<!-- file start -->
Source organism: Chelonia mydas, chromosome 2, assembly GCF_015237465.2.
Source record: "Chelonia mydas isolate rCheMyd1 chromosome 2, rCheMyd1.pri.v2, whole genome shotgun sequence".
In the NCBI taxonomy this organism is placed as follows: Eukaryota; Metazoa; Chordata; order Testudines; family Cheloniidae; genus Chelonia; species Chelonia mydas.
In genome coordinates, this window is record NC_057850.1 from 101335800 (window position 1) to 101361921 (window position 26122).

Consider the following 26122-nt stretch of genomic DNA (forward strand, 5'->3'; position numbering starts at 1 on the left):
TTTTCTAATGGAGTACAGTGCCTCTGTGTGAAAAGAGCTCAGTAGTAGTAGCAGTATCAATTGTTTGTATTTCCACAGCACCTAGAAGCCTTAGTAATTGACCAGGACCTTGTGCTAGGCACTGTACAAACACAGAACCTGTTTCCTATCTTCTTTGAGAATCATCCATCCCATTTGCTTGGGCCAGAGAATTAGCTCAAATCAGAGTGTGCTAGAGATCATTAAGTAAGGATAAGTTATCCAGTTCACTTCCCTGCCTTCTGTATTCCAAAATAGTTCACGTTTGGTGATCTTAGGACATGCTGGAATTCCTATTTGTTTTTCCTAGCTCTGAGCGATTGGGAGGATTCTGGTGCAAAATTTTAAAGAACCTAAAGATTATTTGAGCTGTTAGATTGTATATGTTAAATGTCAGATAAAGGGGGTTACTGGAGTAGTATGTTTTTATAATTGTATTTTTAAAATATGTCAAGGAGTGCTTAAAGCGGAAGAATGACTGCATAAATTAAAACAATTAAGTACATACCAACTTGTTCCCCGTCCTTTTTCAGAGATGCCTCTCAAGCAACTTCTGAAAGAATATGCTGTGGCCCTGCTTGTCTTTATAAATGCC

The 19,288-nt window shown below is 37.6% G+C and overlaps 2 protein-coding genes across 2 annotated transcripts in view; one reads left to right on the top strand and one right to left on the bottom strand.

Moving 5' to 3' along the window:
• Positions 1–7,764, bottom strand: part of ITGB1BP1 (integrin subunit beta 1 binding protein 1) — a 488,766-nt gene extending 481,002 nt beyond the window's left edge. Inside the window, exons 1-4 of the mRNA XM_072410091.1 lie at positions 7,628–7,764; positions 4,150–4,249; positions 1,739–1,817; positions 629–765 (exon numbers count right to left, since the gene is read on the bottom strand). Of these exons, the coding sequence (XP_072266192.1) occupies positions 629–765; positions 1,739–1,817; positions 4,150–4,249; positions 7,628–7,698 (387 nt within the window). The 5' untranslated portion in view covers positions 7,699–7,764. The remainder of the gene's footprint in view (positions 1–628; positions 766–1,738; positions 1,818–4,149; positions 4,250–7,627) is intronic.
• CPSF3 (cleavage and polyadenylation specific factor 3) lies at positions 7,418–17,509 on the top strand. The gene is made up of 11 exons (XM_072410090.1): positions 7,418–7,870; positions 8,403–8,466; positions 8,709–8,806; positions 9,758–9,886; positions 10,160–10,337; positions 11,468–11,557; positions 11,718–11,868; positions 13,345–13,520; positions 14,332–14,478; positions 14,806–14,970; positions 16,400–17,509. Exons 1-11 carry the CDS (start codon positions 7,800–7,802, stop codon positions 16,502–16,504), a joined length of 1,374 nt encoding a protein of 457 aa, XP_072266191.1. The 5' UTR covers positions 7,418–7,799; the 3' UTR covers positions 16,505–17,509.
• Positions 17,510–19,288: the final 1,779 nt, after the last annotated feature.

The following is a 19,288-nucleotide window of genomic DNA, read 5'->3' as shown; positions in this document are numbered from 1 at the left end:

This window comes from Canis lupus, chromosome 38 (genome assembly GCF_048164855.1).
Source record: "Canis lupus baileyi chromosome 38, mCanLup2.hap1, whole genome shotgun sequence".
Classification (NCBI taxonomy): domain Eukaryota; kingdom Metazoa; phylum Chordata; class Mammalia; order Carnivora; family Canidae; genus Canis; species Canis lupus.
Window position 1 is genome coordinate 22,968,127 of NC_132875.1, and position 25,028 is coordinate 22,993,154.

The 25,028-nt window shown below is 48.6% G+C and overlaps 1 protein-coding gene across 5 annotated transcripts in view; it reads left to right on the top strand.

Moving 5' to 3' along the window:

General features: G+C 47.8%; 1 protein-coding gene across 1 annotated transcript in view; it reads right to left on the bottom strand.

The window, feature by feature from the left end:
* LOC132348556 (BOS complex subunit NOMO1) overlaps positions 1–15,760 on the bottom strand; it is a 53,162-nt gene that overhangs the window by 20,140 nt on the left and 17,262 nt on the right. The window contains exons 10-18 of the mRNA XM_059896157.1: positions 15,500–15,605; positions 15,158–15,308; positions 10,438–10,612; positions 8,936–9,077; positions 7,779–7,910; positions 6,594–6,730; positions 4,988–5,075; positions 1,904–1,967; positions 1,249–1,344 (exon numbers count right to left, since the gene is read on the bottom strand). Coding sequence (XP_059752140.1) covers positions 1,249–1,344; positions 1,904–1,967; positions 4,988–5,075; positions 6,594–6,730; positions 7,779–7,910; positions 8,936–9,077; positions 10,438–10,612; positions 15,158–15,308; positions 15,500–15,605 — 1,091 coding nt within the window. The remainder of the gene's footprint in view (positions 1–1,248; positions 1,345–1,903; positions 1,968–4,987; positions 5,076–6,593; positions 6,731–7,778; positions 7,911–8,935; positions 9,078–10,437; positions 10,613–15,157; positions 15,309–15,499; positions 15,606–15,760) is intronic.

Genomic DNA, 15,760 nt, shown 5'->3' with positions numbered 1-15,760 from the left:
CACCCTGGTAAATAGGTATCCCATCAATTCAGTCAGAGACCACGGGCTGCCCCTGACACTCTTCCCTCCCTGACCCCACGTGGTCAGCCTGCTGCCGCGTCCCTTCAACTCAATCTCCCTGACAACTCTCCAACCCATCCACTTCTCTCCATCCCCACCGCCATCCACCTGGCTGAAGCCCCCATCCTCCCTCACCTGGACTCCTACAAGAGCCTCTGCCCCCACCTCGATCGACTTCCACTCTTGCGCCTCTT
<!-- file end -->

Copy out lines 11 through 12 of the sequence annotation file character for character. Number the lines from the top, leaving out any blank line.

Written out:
• Positions 17,510–19,288: the final 1,779 nt, after the last annotated feature.

The following is a 19,288-nucleotide window of genomic DNA, read 5'->3' as shown; positions in this document are numbered from 1 at the left end: